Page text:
WINNEMUCCA — The jury in Forney v City of Winnemucca needed just three hours before returning with a verdict that found the City of Winnemucca responsible for damages to the home of Kim and Danny Forney after raw sewage flooded their basement in 2008. Having found the city responsible, the jury awarded the family $144,031 to compensate for their losses.
The case was heard in 6th Judicial District Court and was presided over by Judge Richard Wagner. The Forneys were represented by Dane Anderson and Benjamin R. Johnson, of Woodburn and Wedge law firm in Reno, and the city was represented by Brent Kolvet, of Thorndal, Armstrong, Delk, Balkenbush, and Eisinger, also of Reno.
Events leading up to the lawsuit began in the evening hours of March 31, 2008 when raw sewage began flooding the basement of the Forney home.
The Forney’s basement was not just a place to store toys their three kids weren’t playing with anymore. The basement was where two of the Forney kids had their bedrooms. There was also a television for watching movies and a room Kim Forney intended as her office while she studied for her master’s degree. They had non-replaceable items, such as photos, old video tapes, and heirlooms. In addition, the family’s laundry room was in the basement.
As the sewage flooded in, Kim Forney made a desperate rush to save what she could, especially the photos, while her husband called her to come out of the basement because he was afraid she would be electrocuted.
When her attorney asked her why she did that, why she would wade into raw sewage, she replied, “I was in a state of shock that night.”
Eventually, much of the fluid was drained from the house – leaving a moist mass of feces, toilet paper, condoms, and tampons.
The mess had to be professionally cleaned and was twice checked for E. coli; the carpets and walls had to be removed and much of the Forney’s personal belongings in the basement were destroyed. Kim reported after the clean up she could stand at one end of the basement and look clear to the other side. Everything was gone.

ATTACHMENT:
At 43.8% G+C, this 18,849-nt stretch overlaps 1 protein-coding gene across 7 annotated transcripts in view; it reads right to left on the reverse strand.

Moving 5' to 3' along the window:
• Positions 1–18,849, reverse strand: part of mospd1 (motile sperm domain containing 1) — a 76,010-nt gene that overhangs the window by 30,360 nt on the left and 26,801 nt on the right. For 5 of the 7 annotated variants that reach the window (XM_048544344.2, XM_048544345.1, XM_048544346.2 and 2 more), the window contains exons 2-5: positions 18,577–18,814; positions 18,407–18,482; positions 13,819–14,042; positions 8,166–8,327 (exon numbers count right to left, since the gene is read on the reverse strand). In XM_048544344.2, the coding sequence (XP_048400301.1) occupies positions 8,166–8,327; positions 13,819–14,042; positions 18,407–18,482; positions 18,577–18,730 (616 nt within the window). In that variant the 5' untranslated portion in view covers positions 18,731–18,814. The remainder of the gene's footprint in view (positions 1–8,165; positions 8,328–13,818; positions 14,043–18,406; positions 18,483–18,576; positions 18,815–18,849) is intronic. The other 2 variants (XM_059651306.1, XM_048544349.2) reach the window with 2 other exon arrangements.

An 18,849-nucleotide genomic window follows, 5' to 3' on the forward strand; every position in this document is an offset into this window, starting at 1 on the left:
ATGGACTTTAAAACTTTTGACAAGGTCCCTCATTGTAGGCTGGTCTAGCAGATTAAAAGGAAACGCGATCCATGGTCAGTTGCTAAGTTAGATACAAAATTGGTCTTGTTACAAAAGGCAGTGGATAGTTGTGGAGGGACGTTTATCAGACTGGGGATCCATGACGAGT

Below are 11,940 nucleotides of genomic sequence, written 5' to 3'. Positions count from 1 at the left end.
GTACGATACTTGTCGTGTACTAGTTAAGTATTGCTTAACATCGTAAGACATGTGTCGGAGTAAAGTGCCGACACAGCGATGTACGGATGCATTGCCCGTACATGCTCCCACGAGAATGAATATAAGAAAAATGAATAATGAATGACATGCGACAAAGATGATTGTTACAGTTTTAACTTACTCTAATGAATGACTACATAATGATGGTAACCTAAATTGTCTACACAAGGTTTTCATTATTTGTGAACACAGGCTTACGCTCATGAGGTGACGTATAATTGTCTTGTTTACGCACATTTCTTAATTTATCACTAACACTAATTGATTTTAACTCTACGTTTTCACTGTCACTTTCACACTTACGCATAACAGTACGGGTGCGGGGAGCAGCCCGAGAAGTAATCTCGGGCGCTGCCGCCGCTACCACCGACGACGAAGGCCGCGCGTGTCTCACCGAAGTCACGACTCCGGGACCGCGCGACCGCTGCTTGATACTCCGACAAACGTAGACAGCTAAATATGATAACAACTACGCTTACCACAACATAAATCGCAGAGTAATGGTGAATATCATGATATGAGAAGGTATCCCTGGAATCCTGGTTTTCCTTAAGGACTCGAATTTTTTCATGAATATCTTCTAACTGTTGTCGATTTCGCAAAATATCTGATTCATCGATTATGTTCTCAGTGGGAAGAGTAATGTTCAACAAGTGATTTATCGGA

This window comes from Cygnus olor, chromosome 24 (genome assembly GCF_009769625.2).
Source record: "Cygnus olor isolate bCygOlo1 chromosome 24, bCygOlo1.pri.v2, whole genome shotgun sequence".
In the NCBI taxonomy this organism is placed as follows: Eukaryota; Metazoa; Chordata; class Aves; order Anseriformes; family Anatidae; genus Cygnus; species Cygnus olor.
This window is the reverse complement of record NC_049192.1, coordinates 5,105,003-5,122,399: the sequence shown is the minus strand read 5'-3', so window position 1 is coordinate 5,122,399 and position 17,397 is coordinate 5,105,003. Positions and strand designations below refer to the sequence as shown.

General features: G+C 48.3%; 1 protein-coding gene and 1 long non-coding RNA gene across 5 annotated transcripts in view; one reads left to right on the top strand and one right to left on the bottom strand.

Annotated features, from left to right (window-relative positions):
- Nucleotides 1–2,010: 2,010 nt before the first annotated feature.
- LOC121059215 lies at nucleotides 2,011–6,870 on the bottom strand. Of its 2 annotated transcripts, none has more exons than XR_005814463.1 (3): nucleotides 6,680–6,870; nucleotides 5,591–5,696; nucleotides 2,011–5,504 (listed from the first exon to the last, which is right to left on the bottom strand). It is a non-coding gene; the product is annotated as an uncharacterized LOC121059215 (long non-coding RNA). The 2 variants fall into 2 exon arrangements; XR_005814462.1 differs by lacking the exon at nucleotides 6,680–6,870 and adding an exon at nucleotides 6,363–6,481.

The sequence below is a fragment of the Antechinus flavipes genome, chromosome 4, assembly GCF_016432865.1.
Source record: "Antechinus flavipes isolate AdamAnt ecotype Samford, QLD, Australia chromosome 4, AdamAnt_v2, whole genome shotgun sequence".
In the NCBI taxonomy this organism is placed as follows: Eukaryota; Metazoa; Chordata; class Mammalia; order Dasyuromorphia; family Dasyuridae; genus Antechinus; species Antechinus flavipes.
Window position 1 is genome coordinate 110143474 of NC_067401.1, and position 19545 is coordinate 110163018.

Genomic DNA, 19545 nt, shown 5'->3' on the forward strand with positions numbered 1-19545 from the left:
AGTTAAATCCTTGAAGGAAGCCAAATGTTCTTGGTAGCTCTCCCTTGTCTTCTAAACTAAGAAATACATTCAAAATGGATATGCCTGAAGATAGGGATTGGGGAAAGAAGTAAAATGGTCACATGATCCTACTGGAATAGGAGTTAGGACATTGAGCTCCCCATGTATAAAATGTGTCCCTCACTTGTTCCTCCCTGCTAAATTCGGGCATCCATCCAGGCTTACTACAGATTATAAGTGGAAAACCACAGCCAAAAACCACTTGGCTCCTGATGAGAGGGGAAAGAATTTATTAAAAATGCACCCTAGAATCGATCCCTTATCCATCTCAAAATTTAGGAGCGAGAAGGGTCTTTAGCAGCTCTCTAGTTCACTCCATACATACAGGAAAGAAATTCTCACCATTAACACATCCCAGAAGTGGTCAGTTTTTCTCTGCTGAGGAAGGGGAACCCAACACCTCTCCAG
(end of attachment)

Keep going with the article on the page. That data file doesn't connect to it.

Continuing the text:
The house sits on the lowest spot in that part of the subdivision. When the sewer clogged on the evening of March 31, all the waste from the line above the Forney’s home flooded into their basement.
It was the third time the Forney home had been flooded and the second time sewer waste backed up into the house.
This time, though, the damage was severe.
SUING THE CITY: While the Forney’s wanted to be compensated for their considerable losses, it can be challenging to sue the government – even the local government.
The government has immunity from such lawsuits because they frequently have large numbers of citizens to serve, and are operating on limited budgets with minimum personnel.
In order to successfully sue the City of Winnemucca, the Forney’s would have to prove the city knew there was a problem but failed to act appropriately.
CITY EASEMENT: As it turns out, the city had long known there was a problem in the Parkview subdivision.
For example, in the 40 plus years since the subdivision was built homeowners have encroached on the city’s 10-foot easement that runs behind the homes on Ballard Lane through to Minor St.
Homeowners have planted hedges, trees, and built fences.
According to Councilman Joyce Sheen, who testified at the trial, the city had been reluctant to use a heavy hand in getting homeowners to remove their bushes, trees, and fences because the council felt developing technology would allow them to remove the antiquated sewer pipes and replace them with something modern without interrupting the quality of life for homeowners.
In the mean time, the blocked easement represented a problem because there really wasn’t enough room for the city’s flusher trucks to easily gain access to the Parkview sewer line to flush the pipes when they needed flushing.
On the night the Parkview sewer line plugged up, causing raw sewage to flood the Forney’s basement, there was a 30 minute delay in response while city personnel tried to locate a homeowner to unlock a gate so they could have access to the Parkview sewer line.
CAPPED SEWER LINE: However, the easement-issue did not cause the sewer to clog then back-up into the Forney home.
One of the first things the Forney’s learned in the aftermath of the sewer flood at their house was city officials had discovered that sometime along the way the wrong sewer line had been capped above the Parkview subdivision.
To understand what happened, it’s important to understand the sewer system.
City Manager Steve West explained in 1992 a new sewer pipe was installed along Highland Dr. to accept sewer waste from the new subdivisions being built.
Once the new sewer line was in place, the Parkview sewer line was capped so waste from the new subdivisions would be diverted to the Highland Dr. pipe and the Parkview sewer line would handle the waste from one-half of the Parkview subdivision. The other half of the Parkview subdivision was on a different sewer line.